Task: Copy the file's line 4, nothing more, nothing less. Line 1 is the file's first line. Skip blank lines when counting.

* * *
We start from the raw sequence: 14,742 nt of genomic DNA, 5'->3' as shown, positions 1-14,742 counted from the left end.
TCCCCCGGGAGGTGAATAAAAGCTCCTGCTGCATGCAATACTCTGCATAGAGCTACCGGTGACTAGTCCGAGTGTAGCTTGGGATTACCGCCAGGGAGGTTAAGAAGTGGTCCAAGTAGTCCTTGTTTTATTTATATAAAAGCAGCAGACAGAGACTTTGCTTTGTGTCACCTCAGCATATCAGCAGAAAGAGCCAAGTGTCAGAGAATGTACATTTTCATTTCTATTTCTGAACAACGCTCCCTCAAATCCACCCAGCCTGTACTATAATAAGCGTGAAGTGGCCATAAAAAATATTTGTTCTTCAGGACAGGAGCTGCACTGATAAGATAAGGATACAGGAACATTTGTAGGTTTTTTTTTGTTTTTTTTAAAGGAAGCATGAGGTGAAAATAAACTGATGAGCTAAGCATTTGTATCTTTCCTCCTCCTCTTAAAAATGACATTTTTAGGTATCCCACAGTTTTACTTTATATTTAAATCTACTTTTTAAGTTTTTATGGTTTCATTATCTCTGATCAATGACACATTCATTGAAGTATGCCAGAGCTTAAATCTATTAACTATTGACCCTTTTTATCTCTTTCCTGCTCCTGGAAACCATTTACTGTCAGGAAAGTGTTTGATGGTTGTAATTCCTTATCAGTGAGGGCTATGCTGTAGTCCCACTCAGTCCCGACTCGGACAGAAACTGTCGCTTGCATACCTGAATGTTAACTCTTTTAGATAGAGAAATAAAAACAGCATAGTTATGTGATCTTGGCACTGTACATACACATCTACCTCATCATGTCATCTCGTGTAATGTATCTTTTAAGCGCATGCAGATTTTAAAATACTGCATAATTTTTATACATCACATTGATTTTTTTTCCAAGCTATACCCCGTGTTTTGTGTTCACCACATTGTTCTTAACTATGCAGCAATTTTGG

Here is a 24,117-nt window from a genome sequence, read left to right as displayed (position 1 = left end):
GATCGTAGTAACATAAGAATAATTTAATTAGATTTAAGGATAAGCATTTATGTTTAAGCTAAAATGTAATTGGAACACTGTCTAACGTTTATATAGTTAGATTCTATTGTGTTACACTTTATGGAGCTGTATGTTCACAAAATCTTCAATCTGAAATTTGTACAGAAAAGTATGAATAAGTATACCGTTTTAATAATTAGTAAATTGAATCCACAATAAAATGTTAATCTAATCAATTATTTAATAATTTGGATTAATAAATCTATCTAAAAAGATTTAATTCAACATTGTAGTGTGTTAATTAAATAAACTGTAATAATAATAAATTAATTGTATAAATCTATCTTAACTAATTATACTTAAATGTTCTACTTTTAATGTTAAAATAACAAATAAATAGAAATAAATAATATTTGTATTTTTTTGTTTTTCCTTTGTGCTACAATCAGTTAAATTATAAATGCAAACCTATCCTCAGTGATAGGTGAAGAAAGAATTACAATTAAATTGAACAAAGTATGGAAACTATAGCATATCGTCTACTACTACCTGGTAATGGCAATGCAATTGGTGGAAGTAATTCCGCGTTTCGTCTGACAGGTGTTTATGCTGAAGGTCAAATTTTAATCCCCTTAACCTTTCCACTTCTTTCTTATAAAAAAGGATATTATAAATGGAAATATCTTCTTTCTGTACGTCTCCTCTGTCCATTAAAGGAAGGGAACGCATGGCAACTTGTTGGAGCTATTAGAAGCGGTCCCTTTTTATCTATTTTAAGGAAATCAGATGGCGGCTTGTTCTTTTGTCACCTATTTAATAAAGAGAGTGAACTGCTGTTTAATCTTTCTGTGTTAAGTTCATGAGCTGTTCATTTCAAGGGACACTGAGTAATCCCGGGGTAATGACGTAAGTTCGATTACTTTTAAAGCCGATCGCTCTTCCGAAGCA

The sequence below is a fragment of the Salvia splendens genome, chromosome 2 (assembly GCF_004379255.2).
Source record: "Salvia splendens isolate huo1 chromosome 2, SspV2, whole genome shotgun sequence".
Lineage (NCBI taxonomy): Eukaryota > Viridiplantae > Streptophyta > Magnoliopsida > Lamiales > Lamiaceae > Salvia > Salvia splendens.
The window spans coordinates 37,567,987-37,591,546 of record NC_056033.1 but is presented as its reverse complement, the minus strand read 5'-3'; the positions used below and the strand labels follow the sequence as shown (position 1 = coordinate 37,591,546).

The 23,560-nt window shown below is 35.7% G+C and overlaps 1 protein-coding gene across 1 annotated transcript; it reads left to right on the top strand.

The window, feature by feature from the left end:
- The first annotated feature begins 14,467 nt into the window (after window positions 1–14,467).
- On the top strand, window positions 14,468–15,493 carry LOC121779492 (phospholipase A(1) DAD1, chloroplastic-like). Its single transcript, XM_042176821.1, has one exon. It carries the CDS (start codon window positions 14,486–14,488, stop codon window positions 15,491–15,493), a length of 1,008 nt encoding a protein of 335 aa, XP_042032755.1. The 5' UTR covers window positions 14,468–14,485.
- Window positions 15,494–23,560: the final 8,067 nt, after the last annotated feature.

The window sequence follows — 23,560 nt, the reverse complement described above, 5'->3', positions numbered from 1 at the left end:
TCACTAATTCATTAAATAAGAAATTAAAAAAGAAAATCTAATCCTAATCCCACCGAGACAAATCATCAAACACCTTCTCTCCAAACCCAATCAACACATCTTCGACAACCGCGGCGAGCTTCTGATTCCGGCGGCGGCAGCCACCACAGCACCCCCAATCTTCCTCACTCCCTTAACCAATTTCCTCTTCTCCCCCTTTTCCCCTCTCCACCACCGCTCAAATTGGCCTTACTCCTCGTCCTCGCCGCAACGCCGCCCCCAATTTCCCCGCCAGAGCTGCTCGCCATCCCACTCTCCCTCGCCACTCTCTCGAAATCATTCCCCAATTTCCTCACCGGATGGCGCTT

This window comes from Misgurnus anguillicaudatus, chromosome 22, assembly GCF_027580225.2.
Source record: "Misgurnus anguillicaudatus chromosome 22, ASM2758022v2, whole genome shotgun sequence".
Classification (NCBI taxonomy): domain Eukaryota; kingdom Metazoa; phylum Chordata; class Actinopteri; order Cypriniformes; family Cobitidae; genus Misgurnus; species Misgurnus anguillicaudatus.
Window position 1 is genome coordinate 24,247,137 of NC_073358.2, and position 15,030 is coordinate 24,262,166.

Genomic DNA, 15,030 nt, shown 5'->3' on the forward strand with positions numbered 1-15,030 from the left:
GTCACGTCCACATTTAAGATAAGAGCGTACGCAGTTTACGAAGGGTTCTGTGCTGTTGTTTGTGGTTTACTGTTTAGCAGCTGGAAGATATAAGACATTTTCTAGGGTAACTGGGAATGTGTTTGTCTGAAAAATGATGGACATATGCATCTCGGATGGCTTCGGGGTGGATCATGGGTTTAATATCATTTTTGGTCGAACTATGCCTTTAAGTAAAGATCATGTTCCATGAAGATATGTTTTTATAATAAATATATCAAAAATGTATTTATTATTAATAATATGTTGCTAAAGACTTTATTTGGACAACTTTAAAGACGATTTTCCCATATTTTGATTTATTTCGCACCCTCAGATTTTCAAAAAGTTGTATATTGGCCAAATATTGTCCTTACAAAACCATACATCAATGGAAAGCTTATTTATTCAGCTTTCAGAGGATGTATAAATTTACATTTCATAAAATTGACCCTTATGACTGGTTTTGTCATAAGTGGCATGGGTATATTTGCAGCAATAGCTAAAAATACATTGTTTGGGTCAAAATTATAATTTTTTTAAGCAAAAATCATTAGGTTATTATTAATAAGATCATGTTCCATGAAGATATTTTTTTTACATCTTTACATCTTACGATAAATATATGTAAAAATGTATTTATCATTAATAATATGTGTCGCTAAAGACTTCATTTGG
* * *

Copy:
GATCGTAGTAACATAAGAATAATTTAATTAGATTTAAGGATAAGCATTTATGTTTAAGCTAAAATGTAATTGGAACACTGTCTAACGTTTATATAGTTAGATTCTATTGTGTTACACTTTATGGAGCTGTATGTTCACAAAATCTTCAATCTGAAATTTGTACAGAAAAGTATGAATAAGTATACCGTTTTAATAATTAGTAAATTGAATCCACAATAAAATGTTAATCTAATCAATTATTTAATAATTTGGATTAATAAATCTATCTAAAAAGATTTAATTCAACATTGTAGTGTGTTAATTAAATAAACTGTAATAATAATAAATTAATTGTATAAATCTATCTTAACTAATTATACTTAAATGTTCTACTTTTAATGTTAAAATAACAAATAAATAGAAATAAATAATATTTGTATTTTTTTGTTTTTCCTTTGTGCTACAATCAGTTAAATTATAAATGCAAACCTATCCTCAGTGATAGGTGAAGAAAGAATTACAATTAAATTGAACAAAGTATGGAAACTATAGCATATCGTCTACTACTACCTGGTAATGGCAATGCAATTGGTGGAAGTAATTCCGCGTTTCGTCTGACAGGTGTTTATGCTGAAGGTCAAATTTTAATCCCCTTAACCTTTCCACTTCTTTCTTATAAAAAAGGATATTATAAATGGAAATATCTTCTTTCTGTACGTCTCCTCTGTCCATTAAAGGAAGGGAACGCATGGCAACTTGTTGGAGCTATTAGAAGCGGTCCCTTTTTATCTATTTTAAGGAAATCAGATGGCGGCTTGTTCTTTTGTCACCTATTTAATAAAGAGAGTGAACTGCTGTTTAATCTTTCTGTGTTAAGTTCATGAGCTGTTCATTTCAAGGGACACTGAGTAATCCCGGGGTAATGACGTAAGTTCGATTACTTTTAAAGCCGATCGCTCTTCCGAAGCA